Hypokalaemia is said to have occurred when serum potassium levels are persistently below 3.5mmol/L.

Causes of hypokalaemia

  • Inadequate dietary intake (rare)
  • Gastrointestinal fluid loss (vomiting, diarrhoea, fistulae)
  • Renal loss (diuretics, uncontrolled diabetes mellitus)
  • Systemic metabolic alkalosi
  • Dialysis.

Clinical Features

Clinical features for hypokalaemia include the following:

  • Muscular weakness
  • Tetany
  • Fatigability
  • Thirst
  • Polyuria
  • Paralytic ileus
  • Cardiac arrhythmias
  • Low serum potassium
  • Elevated serum bicarbonate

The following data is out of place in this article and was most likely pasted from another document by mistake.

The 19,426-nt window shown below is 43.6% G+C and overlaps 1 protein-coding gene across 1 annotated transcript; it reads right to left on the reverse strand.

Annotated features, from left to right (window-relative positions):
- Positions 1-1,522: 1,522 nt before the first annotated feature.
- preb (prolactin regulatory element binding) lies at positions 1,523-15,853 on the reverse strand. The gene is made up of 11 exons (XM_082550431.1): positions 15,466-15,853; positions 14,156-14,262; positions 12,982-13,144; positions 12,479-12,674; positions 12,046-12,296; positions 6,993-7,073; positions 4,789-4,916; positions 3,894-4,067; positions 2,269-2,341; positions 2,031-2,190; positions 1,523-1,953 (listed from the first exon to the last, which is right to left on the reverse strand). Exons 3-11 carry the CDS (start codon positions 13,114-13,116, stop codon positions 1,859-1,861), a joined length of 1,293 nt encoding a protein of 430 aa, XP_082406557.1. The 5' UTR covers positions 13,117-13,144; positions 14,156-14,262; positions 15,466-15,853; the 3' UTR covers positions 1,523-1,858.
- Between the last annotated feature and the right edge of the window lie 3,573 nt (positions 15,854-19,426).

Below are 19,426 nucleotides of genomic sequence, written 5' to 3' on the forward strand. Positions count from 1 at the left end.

• Low serum chloride
  • ST segment depression and appearance of V waves on ECG


  • Urea and electrolytes
  • ECG


  • Treat cause where possible.
  • If necessary give oral potassium (Slow K), 80–100mmol daily or intravenous (at a rate of infusion not to exceed 25mmol/hr).
  • Care must be taken in patients with renal failure to avoid hyperkalaemia.
  • Never give potassium IV as a bolus. The patient will have cardiac arrest.